Figure 2: Multi–frame sequences with 5 ns exposure time showing single–projectile impacts on PUUs and PDMS.
Figure 2

The micro–projectiles arrive from the top of the field of view. (a) Impact on PUU1000 at 770 m/s. The projectile penetrates conformally to about a full diameter and subsequently rebounds from the PUU surface. No permanent damage is observed in the post–mortem image (10 s). The inter–frame time is 35 ns (except between frame 8 and 9 where it is 58 ns). (b) Impact on PUU2000 at 670 m/s. The projectile penetrates to a depth of about 10 μ m before being pulled back to the surface of the sample, which shows no permanent damage. The inter–frame time is 35 ns (except between frame 5 and 6 where it is 58 ns). (c) Impact on PDMS at 940 m/s. The projectile penetrates to a maximum depth of 25 μ m before a full final embedment of 15 μ m beneath the surface (marked with a horizontal white arrow). The stress wave generated upon impact is marked by vertical white arrows in frames 3 and 4. A second particle hits the sample between frames 5 and 6. Even though it is out of focus, the particle penetration and the stress wave it generated are discernible. The inter–frame time is 35 ns. (ac) Images are cropped from their original size to show the regions of interest (see Supplementary Videos S1–3 for full field views). The approximate projectile trajectory is marked with a white dotted line. The vertical scale bars are 20 μ m.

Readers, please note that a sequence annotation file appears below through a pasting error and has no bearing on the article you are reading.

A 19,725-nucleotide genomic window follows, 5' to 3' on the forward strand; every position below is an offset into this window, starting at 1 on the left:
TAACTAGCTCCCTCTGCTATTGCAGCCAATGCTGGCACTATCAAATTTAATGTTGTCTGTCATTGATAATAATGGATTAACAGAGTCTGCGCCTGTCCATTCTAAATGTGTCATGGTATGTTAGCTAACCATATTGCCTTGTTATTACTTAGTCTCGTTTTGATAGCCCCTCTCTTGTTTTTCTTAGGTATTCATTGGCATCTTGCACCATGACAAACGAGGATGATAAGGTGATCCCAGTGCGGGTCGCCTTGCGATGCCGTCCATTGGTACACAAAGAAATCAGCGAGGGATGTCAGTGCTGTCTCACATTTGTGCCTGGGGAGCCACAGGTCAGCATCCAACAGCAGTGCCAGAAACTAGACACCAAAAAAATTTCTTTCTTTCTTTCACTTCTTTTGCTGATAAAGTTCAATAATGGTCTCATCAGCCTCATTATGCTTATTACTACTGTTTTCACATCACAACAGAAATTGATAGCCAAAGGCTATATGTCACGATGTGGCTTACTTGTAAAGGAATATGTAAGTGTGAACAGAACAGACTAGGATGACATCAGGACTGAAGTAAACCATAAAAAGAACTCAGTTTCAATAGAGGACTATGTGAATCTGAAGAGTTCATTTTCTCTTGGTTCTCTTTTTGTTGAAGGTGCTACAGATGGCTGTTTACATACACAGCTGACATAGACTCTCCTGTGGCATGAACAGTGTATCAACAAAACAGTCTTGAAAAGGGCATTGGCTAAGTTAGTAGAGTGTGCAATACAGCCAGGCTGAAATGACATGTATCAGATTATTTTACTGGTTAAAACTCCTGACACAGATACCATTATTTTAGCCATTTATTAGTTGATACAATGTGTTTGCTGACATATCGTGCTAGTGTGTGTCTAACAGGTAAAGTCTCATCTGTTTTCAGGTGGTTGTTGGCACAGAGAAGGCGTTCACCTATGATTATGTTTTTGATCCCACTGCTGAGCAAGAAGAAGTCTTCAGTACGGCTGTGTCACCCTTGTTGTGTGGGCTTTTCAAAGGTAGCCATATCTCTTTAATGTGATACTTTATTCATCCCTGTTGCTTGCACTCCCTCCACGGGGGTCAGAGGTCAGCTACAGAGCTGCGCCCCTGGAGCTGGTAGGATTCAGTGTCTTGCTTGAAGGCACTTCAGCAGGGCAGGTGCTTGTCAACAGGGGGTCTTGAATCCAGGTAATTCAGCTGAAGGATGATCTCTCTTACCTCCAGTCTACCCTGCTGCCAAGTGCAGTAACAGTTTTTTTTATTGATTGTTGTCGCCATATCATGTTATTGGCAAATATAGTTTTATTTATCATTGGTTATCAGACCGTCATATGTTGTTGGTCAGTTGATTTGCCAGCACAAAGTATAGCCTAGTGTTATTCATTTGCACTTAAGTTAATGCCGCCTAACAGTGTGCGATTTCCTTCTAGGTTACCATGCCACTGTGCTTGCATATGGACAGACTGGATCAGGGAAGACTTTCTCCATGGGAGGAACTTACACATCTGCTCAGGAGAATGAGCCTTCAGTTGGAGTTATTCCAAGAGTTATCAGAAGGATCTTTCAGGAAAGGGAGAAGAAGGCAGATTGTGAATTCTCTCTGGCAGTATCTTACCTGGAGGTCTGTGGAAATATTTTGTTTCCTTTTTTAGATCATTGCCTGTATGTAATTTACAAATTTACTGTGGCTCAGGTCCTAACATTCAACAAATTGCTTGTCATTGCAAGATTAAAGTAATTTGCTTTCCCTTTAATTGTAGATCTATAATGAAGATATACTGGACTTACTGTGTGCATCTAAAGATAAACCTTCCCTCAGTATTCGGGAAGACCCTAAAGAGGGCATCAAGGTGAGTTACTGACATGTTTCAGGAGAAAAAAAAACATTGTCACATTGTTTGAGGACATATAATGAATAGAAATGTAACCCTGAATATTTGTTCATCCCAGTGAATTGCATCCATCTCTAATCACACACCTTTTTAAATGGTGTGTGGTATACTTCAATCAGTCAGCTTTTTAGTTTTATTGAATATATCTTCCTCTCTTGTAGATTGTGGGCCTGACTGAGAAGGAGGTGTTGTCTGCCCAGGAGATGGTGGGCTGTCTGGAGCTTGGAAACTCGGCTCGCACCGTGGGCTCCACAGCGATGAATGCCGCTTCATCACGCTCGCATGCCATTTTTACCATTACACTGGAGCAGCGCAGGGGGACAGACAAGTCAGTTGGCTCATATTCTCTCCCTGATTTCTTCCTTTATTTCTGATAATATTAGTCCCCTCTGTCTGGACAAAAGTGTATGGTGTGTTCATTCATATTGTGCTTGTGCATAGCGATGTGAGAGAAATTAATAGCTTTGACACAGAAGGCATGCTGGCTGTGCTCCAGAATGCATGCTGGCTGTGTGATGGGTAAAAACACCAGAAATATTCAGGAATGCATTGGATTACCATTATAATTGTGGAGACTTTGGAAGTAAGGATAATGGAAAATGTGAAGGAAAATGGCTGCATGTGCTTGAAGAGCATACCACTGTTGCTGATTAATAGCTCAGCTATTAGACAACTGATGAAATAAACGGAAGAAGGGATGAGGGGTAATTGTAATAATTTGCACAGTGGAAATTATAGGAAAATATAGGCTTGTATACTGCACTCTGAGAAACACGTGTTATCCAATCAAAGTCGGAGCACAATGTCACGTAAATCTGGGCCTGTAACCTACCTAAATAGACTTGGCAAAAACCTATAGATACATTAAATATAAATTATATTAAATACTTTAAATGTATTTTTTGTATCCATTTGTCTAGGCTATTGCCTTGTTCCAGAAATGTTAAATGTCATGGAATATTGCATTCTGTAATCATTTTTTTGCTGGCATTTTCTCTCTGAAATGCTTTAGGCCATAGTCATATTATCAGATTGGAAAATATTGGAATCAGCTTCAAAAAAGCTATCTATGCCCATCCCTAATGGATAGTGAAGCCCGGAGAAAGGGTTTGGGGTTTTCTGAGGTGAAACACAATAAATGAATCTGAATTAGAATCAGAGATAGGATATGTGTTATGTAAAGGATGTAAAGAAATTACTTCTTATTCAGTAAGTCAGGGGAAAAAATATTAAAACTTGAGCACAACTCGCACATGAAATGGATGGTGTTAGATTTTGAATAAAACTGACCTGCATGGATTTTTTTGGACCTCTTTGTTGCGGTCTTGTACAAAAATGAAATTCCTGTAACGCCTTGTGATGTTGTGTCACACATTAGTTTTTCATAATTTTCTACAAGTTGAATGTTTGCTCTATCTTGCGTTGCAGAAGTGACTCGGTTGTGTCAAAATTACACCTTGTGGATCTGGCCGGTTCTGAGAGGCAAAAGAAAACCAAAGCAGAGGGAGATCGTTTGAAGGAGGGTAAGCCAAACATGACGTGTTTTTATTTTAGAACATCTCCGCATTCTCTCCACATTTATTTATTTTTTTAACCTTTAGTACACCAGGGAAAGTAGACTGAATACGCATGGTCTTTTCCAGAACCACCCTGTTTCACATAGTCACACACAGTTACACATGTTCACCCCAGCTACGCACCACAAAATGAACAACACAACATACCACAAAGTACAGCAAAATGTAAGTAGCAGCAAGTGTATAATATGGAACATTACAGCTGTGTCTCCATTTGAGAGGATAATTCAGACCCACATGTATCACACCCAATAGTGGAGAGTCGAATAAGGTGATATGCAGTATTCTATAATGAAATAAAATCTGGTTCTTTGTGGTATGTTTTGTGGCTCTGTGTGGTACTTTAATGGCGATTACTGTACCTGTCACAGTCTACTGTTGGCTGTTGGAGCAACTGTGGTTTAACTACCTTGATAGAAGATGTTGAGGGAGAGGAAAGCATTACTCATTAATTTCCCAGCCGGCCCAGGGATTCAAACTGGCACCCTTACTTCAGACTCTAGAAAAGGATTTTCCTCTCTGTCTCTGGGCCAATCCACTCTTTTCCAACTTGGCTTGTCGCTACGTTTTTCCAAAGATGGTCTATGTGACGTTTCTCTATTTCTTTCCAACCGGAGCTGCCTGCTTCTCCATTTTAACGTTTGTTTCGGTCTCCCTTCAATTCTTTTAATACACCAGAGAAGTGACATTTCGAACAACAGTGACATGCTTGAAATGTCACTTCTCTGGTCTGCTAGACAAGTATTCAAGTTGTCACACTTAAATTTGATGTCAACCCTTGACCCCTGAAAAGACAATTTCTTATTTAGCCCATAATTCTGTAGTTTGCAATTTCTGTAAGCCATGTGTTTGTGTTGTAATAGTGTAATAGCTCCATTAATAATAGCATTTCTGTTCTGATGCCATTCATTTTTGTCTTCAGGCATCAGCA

The trends captured in Fig. 2 were observed in many impact events during multiple tests. At lower velocities, particle rebound from PUU2000 was also observed, although the rebound speed was smaller than that from PUU1000. Figure 3a shows the coefficient of restitution, defined as the ratio between the rebound velocity and the impact velocity, for PUU1000 and PUU2000 for impact speeds varying from 150 to 800 m/s. The increase of the resistance to impact from PDMS to PUU2000 to PUU1000 is correlated with the trend in the glass transition temperatures of these elastomers. PDMS has a low calorimetric glass transition temperature Tg (− 125 °C27) compared to the soft segment glass transition of PUU2000 and PUU1000 (− 64 °C and − 44 °C respectively, determined from DMA loss modulus data at 1 Hz13).

Figure 3: Coefficient of restitution measured for PUU1000 and PUU2000 and dielectric segmental mobility.
Figure 3